information contained in the graph is not useful for end users. Instead,
we can use the
.code property to give a Python-syntax interpretation
of the code:
So why did we do all this? There are several reasons:
- TorchScript code can be invoked in its own interpreter, which is basically a restricted Python interpreter. This interpreter does not acquire the Global Interpreter Lock, and so many requests can be processed on the same instance simultaneously.
- This format allows us to save the whole model to disk and load it into another environment, such as in a server written in a language other than Python
- TorchScript gives us a representation in which we can do compiler optimizations on the code to provide more efficient execution
- TorchScript allows us to interface with many backend/device runtimes that require a broader view of the program than individual operators.
We can see that invoking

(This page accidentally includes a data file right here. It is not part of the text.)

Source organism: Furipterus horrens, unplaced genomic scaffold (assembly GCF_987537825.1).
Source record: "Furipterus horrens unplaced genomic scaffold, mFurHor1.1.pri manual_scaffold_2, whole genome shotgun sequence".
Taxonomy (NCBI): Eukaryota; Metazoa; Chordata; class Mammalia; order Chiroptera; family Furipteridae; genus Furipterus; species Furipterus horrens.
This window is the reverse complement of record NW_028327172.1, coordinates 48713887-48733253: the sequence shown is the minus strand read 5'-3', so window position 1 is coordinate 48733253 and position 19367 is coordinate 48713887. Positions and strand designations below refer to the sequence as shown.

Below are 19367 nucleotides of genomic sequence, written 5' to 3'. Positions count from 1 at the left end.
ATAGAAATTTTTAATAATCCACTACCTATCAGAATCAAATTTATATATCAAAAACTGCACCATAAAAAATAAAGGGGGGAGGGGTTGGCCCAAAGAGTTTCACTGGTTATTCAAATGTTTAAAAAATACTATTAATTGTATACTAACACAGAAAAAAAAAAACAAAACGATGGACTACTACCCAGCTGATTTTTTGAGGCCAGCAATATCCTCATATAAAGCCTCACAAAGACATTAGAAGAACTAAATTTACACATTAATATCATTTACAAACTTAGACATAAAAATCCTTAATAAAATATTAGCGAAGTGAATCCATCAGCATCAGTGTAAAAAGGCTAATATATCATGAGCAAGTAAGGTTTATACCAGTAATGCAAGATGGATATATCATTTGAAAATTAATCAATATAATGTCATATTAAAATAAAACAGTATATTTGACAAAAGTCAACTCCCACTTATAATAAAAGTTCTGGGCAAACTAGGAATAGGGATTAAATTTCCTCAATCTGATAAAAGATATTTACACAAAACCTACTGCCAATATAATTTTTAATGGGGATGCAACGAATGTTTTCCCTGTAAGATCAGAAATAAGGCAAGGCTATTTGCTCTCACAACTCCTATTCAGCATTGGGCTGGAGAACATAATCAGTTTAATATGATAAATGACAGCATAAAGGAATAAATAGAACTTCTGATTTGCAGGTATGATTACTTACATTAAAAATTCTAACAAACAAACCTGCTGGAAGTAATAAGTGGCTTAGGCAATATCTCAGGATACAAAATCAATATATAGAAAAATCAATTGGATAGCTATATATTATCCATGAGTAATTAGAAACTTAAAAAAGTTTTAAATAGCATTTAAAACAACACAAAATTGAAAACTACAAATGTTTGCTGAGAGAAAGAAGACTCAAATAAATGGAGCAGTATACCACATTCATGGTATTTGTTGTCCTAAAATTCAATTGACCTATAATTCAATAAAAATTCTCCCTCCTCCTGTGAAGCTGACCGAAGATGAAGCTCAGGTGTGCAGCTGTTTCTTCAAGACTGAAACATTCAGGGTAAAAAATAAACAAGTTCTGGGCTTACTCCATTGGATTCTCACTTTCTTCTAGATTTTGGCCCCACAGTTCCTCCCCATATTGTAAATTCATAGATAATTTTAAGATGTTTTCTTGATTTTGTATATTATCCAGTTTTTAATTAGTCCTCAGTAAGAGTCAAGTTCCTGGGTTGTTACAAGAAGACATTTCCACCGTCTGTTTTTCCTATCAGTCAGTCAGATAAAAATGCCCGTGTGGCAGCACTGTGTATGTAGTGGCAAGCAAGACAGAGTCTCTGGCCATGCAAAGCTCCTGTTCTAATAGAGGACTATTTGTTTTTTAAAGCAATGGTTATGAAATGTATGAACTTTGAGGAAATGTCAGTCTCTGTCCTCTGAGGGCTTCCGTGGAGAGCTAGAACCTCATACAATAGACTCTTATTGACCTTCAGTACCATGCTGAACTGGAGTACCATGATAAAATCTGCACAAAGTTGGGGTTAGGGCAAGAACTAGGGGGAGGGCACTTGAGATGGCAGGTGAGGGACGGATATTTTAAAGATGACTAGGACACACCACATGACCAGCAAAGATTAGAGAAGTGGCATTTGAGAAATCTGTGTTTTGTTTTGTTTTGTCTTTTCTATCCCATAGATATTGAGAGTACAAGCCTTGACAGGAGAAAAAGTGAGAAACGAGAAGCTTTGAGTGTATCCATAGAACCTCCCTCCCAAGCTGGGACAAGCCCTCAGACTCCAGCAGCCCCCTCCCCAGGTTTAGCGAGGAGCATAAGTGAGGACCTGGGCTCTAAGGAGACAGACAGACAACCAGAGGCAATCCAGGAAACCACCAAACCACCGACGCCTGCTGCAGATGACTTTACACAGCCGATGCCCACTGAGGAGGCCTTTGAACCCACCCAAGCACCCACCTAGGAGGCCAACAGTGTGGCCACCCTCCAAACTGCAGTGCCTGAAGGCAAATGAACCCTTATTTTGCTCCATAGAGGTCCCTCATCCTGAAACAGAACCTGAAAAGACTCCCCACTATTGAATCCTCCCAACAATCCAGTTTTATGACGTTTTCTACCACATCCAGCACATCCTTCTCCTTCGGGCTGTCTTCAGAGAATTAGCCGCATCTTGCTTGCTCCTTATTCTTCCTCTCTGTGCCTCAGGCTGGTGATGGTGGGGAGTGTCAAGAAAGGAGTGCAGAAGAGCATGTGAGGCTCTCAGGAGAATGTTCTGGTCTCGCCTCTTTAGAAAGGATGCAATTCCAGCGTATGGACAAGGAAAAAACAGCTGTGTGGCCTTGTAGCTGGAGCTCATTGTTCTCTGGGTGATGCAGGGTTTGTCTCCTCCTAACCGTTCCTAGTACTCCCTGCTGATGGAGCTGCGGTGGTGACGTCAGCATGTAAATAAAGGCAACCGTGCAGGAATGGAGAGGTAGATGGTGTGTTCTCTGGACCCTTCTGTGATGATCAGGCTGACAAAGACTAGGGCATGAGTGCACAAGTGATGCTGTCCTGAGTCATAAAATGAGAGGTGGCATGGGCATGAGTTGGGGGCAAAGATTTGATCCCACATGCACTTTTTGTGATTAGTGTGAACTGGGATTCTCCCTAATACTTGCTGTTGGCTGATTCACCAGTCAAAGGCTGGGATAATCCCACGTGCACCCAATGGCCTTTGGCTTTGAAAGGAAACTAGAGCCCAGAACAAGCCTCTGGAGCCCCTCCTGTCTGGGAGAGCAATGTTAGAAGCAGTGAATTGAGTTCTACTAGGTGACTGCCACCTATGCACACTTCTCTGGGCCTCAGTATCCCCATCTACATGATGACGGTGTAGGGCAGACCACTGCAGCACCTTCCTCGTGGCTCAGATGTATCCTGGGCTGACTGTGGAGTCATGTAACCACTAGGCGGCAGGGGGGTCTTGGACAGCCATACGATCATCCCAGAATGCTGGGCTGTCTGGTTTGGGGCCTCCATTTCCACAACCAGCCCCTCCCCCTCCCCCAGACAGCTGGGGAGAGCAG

traced_cell produces the same results as
the Python module:
print(my_cell(x, h)) print(traced_cell(x, h))
Using Scripting to Convert Modules¶
There’s a reason we used version two of our module, and not the one with the control-flow-laden submodule. Let’s examine that now:
class MyDecisionGate(torch.nn.Module): def forward(self, x): if x.sum() > 0: return x else: return -x class MyCell(torch.nn.Module): def __init__(self, dg): super(MyCell, self).__init__() self.dg = dg self.linear = torch.nn.Linear(4, 4) def forward(self, x, h): new_h = torch.tanh(self.dg(self.linear(x)) + h) return new_h, new_h my_cell = MyCell(MyDecisionGate()) traced_cell = torch.jit.trace(my_cell, (x, h)) print(traced_cell.code)
Looking at the
.code output, we can see that the
is nowhere to be found! Why? Tracing does exactly what we said it would:
run the code, record the operations that happen and construct a
ScriptModule that does exactly that. Unfortunately, things like control
flow are erased.
How can we faithfully represent this module in TorchScript? We provide a
script compiler, which does direct analysis of your Python source
code to transform it into TorchScript. Let’s convert
using the script compiler:
scripted_gate = torch.jit.script(MyDecisionGate()) my_cell = MyCell(scripted_gate) traced_cell = torch.jit.script(my_cell) print(traced_cell.code)